"I got a very large amount. You know, think of big social reforms. Legalizing same-sex marriage, I mean, what kind of big reforms are. I can do that, "Turnbull said.

Mr Turnbull faced several curly questions before the end of the event.

Andy Kent asked him what his younger women would think about "failure to stand up and do something to prevent the humanitarian disaster of Nauru and Manus".

"Given, Andy, that young people are always very critical of the old, I am sure that my young self will find many shortcomings in my former self," he replied with a small laugh.

However, his former self seemed to find no shortcomings in his old self.

He expressed no regrets about the government's border policies, proudly showing that there had been no boat arrivals for three years as prime minister.

"One thing you don't want to do is get people smugglers back into business, because we know what's happening under Labor, and that will happen again. You have 50,000 arrivals without permission, and you have at least 1200 deaths at sea. I don't want that to happen again, "Turnbull said.

"We take 15,000 refugees per year through the right channels. We take 12,000 additions from the Syrian conflict zone. We have one of the most generous humanitarian programs in the world. But the only condition is that the Australian government determines which refugees enter Australia – not human smugglers. I think that's what Australians expect. "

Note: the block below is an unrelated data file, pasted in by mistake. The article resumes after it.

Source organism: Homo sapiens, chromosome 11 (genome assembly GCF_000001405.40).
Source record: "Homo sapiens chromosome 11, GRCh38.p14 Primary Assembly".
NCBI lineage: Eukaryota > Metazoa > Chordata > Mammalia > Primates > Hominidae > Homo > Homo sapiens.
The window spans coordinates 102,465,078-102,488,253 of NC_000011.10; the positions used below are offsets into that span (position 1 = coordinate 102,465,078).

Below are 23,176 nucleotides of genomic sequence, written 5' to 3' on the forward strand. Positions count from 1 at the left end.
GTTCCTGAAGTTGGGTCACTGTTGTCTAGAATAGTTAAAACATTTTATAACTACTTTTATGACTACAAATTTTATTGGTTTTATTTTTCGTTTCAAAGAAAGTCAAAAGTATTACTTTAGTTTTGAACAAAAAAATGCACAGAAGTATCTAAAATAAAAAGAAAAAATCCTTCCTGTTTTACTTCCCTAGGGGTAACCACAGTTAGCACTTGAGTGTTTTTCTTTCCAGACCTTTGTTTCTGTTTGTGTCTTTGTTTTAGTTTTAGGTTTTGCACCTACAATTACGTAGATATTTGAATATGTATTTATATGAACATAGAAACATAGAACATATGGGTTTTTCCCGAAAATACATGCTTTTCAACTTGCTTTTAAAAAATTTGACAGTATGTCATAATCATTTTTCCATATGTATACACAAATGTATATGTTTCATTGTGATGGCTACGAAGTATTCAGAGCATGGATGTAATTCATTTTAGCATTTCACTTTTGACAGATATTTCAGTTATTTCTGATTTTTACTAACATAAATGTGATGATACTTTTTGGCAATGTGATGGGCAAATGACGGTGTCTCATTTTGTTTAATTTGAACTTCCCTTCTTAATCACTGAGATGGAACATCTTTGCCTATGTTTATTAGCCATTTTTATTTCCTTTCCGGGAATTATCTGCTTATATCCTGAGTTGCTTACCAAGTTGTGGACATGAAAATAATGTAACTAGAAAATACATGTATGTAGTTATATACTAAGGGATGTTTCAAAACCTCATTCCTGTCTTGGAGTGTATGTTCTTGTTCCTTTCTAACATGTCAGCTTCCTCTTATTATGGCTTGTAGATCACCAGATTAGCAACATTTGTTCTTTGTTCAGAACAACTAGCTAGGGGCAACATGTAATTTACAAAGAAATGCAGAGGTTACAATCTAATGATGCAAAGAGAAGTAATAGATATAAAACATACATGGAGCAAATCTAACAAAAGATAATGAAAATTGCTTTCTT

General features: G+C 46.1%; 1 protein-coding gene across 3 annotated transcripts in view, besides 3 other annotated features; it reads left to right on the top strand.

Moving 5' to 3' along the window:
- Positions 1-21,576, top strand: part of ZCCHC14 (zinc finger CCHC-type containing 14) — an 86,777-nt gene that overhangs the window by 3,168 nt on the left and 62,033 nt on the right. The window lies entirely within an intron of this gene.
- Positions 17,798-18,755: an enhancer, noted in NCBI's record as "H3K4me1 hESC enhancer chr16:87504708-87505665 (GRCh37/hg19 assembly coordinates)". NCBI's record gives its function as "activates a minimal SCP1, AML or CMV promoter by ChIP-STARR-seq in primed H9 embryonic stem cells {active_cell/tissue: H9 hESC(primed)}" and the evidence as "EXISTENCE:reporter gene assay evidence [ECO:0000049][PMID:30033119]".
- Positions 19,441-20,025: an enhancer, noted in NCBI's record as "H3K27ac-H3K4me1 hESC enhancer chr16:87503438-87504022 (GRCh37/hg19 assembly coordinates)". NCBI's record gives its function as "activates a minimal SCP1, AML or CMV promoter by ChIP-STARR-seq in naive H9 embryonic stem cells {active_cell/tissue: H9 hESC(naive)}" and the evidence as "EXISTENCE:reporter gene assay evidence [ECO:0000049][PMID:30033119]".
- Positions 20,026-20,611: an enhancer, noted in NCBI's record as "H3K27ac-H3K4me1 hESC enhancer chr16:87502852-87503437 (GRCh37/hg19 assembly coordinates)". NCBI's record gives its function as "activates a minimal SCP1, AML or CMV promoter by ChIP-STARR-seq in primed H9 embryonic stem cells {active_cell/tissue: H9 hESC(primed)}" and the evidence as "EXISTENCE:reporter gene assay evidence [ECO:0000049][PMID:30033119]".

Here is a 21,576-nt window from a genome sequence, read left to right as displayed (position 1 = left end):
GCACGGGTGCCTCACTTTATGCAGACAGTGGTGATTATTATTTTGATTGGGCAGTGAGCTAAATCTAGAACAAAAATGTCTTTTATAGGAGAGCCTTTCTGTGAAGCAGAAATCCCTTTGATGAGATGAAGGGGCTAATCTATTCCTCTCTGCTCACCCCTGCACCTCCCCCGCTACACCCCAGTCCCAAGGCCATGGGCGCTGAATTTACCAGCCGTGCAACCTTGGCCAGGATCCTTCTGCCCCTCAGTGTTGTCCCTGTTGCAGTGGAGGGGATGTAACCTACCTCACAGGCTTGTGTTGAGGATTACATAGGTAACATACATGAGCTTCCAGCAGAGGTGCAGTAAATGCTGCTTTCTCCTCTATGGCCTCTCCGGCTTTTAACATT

The former prime minister also faced the implication that he was a hypocrite for criticizing the conspirators who dropped his leadership.

"Given your involvement in every leadership vote since the Howard Government, including two challenges for Liberal Party leaders against Brendon Nelson and Tony Abbott, is your own destruction as party leader and prime minister something you consider fair and fair. ? "Jason Potter asked.

Mr. Turnbull denied that he always had clear reasons for planning himself.

"I thought the move to delete me in August was crazy. I think it's self-destructive, nobody explains it, it's of no use, "he said.

"Scott Morrison can't explain it, he is the new prime minister. I am the prime minister who came out and I cannot explain it.

"With Tony Abbott I set precisely why I tried to challenge him, I explained the reason I was very open, put my agenda, won the vote. It was very warmly welcomed by Australians. We won the next election and we have done a lot of things. "

Host Tony Jones jumped to say Mr Dutton "would argue" he had his own reasons for challenging Mr Turnbull.

"You can say he will argue, but he doesn't. You say he will do it. He didn't, "Mr. Turnbull fired back.

"He said he wanted to take GST from the price of electricity. That might be justification for bringing surrender to the cabinet. That is not justification for overthrowing the government. "

That is the story of that night. This is not a fallen prime minister who reflects his mistakes. It was a person who challenged who still did not understand why he was dropped.